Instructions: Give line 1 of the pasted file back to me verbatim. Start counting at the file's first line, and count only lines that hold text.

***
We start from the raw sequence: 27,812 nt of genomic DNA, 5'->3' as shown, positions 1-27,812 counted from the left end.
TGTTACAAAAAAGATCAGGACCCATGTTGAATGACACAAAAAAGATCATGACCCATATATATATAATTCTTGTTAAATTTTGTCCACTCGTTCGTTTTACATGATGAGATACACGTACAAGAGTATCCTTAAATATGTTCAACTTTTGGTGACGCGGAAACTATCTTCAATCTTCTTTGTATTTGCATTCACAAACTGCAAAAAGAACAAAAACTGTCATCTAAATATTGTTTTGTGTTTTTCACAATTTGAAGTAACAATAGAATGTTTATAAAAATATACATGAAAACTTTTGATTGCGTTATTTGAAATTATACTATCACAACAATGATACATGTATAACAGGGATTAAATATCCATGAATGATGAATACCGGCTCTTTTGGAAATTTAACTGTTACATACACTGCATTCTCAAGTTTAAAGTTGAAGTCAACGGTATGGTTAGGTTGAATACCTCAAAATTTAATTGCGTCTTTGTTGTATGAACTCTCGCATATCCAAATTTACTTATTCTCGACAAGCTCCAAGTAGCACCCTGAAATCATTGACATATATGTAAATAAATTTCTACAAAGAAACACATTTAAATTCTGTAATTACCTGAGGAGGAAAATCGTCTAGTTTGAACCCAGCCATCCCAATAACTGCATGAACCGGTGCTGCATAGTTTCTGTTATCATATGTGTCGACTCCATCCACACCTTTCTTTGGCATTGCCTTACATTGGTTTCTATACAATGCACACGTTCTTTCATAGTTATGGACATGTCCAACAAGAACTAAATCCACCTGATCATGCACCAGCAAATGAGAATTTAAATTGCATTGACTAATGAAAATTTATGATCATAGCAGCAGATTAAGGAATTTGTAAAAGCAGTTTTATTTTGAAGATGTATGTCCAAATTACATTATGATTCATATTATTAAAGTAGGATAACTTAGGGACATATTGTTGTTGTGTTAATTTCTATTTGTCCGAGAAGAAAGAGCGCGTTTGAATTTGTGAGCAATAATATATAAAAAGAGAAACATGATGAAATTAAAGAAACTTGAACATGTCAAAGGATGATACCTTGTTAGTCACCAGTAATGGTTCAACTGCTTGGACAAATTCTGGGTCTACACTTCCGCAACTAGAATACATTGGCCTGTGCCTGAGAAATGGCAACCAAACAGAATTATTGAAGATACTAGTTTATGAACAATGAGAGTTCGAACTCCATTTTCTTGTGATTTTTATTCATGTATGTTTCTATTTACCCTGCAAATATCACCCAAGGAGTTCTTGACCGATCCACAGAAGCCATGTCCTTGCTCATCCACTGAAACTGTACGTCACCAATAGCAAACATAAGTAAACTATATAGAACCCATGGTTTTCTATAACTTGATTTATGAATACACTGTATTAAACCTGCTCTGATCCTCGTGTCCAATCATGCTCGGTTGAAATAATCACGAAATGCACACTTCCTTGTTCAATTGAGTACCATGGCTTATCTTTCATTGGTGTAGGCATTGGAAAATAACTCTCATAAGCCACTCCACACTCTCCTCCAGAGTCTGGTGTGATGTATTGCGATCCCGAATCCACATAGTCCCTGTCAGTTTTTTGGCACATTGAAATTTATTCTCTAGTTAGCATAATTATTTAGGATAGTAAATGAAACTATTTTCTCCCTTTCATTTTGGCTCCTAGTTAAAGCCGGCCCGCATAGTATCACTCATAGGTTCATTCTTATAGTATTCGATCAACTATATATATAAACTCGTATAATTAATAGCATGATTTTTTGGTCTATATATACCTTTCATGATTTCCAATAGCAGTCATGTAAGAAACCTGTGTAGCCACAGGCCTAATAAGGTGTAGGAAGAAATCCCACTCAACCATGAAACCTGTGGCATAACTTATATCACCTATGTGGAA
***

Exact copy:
We start from the raw sequence: 27,812 nt of genomic DNA, 5'->3' as shown, positions 1-27,812 counted from the left end.